Creating a culture of communication [book review]
Brian Sooy’s book Raise Your Voice: A Cause Manifesto is an inspiring, easy to read book for anyone interested in transforming the internal culture of their nonprofit. Sooy positions his book as a means to help organizations find their voice and there are enough outstanding takeaways in here that it should.
The slim paperback is packed with short case studies, charts, text boxes of key insights, and even suggested tweets making it easy for readers to share their learnings. Written in a conversational, inspiring tone, it is a relatively quick read, perfect if you don’t have a lot of time to commit to reading.
Part one: mission-driven design
Divided into two parts, the first section explores his argument that mission-driven design is a path to inspire all stakeholders (donors, volunteers, clients) to action. He correctly addresses how branding has become misconstrued. When people talk about branding they are for the most part referring to logos rather than the larger discipline of branding itself. Or they believe the cause – be it hunger, poverty, or abuse – is the organization’s brand.
He suggests instead to “avoid the B word” and shift the focus to identifying the organization’s identity and personality, which will help guide a nonprofit in finding its voice. Once this happens, both the staff and board have found a better way to communicate.
Sooy includes a useful matrix – one of several found throughout the book — called the engagement continuum – that demonstrates when relationship building increases, the need for short-term marketing will decrease. At this critical point the goal is “communication leading to stewardship”.
Part two: Cause Manifesto
The second half of the book is devoted to the twelve principles of the Cause Manifesto. A terrific infographic that captures the manifesto is pictured below. Essentially these action statements support an organization’s communications efforts to be strategic, inspirational, relational, and aspirational.
Sooy begins this section by recounting a story about one of his nonprofit clients who was so grateful to discover his 12 communication resolutions and praised them for their brevity and succinctness. These principles are indeed timeless values that, if put into practice thoughtfully, can make your organization’s culture stronger.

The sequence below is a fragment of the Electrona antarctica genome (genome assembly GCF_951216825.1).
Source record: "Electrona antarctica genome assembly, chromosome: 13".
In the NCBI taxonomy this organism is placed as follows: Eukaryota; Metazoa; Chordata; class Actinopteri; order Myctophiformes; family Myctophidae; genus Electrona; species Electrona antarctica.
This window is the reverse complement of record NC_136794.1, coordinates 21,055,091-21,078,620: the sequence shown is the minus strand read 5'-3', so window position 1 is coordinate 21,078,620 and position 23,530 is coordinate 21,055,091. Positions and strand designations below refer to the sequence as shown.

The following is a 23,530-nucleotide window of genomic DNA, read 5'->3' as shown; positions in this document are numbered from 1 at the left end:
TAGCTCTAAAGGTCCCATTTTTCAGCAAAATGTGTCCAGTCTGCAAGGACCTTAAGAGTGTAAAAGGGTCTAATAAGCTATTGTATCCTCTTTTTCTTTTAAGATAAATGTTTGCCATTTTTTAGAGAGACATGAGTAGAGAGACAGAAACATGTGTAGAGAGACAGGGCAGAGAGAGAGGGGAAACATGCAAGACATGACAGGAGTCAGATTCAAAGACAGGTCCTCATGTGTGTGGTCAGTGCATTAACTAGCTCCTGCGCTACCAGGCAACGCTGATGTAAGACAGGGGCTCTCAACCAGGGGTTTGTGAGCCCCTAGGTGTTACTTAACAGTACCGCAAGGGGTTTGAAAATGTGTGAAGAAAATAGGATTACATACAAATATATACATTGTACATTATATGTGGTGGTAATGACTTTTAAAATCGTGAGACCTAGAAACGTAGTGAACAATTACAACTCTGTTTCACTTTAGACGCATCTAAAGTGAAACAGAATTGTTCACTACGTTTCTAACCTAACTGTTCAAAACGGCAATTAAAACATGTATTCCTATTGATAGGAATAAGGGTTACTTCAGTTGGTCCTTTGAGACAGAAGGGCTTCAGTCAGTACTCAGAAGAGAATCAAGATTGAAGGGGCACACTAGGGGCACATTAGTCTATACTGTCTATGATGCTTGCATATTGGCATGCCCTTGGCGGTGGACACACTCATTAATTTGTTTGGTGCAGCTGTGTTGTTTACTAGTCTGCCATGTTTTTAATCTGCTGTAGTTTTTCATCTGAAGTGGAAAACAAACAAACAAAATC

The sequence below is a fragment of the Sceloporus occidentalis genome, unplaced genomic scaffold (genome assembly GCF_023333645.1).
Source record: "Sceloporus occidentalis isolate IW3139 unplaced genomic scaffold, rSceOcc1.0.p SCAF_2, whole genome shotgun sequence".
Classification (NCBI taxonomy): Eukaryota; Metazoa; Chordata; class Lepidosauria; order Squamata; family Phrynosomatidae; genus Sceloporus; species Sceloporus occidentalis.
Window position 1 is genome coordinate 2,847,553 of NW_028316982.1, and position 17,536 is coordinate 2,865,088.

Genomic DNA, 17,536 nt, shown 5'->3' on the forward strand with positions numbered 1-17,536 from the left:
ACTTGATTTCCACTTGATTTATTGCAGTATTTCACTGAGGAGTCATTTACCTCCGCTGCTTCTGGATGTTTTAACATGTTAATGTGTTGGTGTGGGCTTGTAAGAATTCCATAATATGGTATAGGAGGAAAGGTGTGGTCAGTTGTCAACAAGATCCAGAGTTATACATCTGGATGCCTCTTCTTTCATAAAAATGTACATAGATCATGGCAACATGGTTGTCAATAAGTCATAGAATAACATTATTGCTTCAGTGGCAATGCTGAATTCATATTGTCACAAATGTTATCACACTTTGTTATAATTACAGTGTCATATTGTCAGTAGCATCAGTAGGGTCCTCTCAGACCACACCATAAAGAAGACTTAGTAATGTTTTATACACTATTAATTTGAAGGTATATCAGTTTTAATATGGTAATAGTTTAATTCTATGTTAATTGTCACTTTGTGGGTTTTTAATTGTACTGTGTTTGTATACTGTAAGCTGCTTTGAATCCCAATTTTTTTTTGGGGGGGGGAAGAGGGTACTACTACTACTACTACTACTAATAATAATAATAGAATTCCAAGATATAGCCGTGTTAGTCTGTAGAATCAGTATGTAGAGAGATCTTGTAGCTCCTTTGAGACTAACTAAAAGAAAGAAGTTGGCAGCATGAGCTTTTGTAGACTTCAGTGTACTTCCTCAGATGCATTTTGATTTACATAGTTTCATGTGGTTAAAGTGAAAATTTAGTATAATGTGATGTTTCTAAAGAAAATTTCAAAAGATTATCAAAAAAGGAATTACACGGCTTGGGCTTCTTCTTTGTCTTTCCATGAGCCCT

For instance, in “Be Social” he demonstrates why reciting core messages shouldn’t be your nonprofit’s story. He also reminds the reader that strategy starts at the top and the stories will come organically if staff and board are communicating sincerely and authentically with one voice. Sooy offers useful advice such as including a session to inspire new directors during board orientation, which will enable them to have both “the heart and mind of an ambassador.”
Sooy’s book stresses to the reader how paramount clarity is to the message and his book certainly follows that ethic by being clear and concise.
Likely meant for a mid-level or senior professional, Raise Your Voice is written for an audience that already has a solid understanding of marketing and communications principles but is sometimes faced with obstacles by board members or executive management when putting these ideas into action. It is not a how-to book but a handbook meant to stir readers to put these principles into practice. Add it to your professional development library and you will find yourself turning to it often when you find your voice is not being heard.